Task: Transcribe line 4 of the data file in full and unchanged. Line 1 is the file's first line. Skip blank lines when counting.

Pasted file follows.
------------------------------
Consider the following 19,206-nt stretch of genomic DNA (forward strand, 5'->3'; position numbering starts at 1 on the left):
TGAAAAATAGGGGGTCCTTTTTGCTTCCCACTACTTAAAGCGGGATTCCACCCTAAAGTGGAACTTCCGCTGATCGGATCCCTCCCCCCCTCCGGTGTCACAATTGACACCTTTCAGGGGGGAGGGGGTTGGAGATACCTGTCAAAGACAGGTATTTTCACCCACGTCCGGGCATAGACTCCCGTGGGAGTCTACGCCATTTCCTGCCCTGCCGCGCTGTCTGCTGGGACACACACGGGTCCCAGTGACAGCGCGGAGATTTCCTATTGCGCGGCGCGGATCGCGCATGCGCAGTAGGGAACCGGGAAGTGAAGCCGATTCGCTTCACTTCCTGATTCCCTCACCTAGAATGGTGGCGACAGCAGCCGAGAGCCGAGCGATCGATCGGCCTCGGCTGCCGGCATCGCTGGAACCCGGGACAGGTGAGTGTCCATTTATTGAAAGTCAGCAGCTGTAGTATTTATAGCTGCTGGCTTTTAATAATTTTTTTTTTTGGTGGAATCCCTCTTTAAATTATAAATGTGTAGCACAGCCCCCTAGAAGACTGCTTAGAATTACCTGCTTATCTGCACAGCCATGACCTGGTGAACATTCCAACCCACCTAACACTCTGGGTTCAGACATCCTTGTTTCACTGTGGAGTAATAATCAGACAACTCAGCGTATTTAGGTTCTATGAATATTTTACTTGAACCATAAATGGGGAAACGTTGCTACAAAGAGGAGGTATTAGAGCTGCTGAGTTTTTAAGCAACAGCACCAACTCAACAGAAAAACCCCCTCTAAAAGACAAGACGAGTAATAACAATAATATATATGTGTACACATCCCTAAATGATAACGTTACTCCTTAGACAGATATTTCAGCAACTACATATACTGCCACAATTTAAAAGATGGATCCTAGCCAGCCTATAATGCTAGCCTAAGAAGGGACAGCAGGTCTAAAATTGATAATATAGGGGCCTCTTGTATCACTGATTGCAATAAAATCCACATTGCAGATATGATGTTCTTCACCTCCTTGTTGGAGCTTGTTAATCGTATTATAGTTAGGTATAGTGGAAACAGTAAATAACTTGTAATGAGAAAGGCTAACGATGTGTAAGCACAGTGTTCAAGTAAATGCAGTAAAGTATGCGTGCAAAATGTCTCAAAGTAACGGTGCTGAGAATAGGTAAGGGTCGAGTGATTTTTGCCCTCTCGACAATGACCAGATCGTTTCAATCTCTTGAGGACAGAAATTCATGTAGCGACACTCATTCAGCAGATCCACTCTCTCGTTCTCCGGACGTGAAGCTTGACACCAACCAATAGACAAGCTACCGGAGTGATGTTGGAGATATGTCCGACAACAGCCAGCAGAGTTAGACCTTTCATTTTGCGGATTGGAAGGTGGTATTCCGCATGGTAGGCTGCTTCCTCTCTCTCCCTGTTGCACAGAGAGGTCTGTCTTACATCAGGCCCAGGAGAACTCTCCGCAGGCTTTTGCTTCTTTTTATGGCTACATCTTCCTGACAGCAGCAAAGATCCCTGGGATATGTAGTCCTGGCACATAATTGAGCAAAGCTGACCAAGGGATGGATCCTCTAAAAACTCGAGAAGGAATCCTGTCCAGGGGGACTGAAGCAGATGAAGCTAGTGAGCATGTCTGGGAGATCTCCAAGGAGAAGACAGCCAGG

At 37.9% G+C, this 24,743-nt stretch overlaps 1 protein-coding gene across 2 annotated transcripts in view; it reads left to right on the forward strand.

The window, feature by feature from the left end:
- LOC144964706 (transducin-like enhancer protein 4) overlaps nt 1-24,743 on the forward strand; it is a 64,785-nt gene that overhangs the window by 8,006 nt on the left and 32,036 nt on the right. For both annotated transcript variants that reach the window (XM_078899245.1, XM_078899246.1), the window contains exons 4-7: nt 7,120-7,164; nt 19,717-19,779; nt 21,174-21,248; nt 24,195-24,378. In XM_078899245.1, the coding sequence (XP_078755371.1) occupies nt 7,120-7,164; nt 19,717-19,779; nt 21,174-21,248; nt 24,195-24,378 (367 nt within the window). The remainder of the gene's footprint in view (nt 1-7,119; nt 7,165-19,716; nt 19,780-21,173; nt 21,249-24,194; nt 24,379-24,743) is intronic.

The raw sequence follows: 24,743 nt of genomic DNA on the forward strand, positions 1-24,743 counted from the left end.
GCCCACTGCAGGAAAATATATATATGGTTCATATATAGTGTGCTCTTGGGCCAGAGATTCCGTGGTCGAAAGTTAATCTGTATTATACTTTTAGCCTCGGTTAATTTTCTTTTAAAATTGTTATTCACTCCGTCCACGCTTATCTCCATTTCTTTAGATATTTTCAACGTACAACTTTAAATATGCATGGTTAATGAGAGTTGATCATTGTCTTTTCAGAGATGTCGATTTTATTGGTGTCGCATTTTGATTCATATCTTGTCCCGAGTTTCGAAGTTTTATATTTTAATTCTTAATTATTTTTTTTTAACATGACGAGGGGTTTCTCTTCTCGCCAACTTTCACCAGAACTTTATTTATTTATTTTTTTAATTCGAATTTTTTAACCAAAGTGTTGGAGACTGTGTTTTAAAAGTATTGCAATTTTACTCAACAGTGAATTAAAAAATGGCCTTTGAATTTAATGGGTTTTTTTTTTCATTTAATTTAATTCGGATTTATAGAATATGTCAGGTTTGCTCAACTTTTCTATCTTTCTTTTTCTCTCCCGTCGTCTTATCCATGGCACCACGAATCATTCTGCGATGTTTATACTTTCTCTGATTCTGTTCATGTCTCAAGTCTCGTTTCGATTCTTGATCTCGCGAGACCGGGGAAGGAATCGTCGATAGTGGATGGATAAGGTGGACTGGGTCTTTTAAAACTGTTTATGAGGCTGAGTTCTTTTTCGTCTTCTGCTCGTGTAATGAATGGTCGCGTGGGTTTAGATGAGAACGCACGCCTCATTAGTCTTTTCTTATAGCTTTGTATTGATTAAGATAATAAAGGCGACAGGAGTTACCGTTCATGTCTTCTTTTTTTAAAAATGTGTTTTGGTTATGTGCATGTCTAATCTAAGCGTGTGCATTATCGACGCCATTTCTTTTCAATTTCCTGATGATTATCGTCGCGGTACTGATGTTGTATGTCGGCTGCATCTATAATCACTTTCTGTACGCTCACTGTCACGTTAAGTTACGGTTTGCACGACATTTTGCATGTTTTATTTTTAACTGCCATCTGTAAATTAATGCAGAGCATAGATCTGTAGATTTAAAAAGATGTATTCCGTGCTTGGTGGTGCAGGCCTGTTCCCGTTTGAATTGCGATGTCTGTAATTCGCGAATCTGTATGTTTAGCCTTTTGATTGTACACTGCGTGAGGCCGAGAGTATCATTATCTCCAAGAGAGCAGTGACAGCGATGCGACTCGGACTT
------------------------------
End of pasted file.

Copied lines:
The window, feature by feature from the left end: